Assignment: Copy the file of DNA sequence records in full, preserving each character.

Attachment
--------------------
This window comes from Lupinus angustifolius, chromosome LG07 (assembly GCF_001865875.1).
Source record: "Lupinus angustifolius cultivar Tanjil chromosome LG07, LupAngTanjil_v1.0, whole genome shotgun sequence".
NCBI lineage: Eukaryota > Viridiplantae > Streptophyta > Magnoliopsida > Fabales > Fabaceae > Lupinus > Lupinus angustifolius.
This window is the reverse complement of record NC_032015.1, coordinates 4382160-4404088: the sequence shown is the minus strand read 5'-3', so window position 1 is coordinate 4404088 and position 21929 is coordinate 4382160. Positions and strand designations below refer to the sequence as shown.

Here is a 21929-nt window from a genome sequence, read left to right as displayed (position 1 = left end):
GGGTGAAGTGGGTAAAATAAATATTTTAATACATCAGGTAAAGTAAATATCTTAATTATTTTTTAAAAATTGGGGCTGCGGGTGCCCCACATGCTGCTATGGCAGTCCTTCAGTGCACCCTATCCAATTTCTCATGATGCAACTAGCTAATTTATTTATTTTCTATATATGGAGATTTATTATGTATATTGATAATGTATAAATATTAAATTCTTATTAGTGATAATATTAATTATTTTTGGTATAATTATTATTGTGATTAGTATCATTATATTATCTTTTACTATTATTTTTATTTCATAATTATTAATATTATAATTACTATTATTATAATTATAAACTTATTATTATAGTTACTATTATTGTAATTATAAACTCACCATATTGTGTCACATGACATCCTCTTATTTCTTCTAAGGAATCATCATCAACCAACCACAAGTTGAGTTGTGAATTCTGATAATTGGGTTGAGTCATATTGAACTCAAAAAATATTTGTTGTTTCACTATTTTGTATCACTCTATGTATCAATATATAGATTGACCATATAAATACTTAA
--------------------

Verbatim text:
This window comes from Lupinus angustifolius, chromosome LG07 (assembly GCF_001865875.1).
Source record: "Lupinus angustifolius cultivar Tanjil chromosome LG07, LupAngTanjil_v1.0, whole genome shotgun sequence".
NCBI lineage: Eukaryota > Viridiplantae > Streptophyta > Magnoliopsida > Fabales > Fabaceae > Lupinus > Lupinus angustifolius.
This window is the reverse complement of record NC_032015.1, coordinates 4382160-4404088: the sequence shown is the minus strand read 5'-3', so window position 1 is coordinate 4404088 and position 21929 is coordinate 4382160. Positions and strand designations below refer to the sequence as shown.

Here is a 21929-nt window from a genome sequence, read left to right as displayed (position 1 = left end):
GGGTGAAGTGGGTAAAATAAATATTTTAATACATCAGGTAAAGTAAATATCTTAATTATTTTTTAAAAATTGGGGCTGCGGGTGCCCCACATGCTGCTATGGCAGTCCTTCAGTGCACCCTATCCAATTTCTCATGATGCAACTAGCTAATTTATTTATTTTCTATATATGGAGATTTATTATGTATATTGATAATGTATAAATATTAAATTCTTATTAGTGATAATATTAATTATTTTTGGTATAATTATTATTGTGATTAGTATCATTATATTATCTTTTACTATTATTTTTATTTCATAATTATTAATATTATAATTACTATTATTATAATTATAAACTTATTATTATAGTTACTATTATTGTAATTATAAACTCACCATATTGTGTCACATGACATCCTCTTATTTCTTCTAAGGAATCATCATCAACCAACCACAAGTTGAGTTGTGAATTCTGATAATTGGGTTGAGTCATATTGAACTCAAAAAATATTTGTTGTTTCACTATTTTGTATCACTCTATGTATCAATATATAGATTGACCATATAAATACTTAA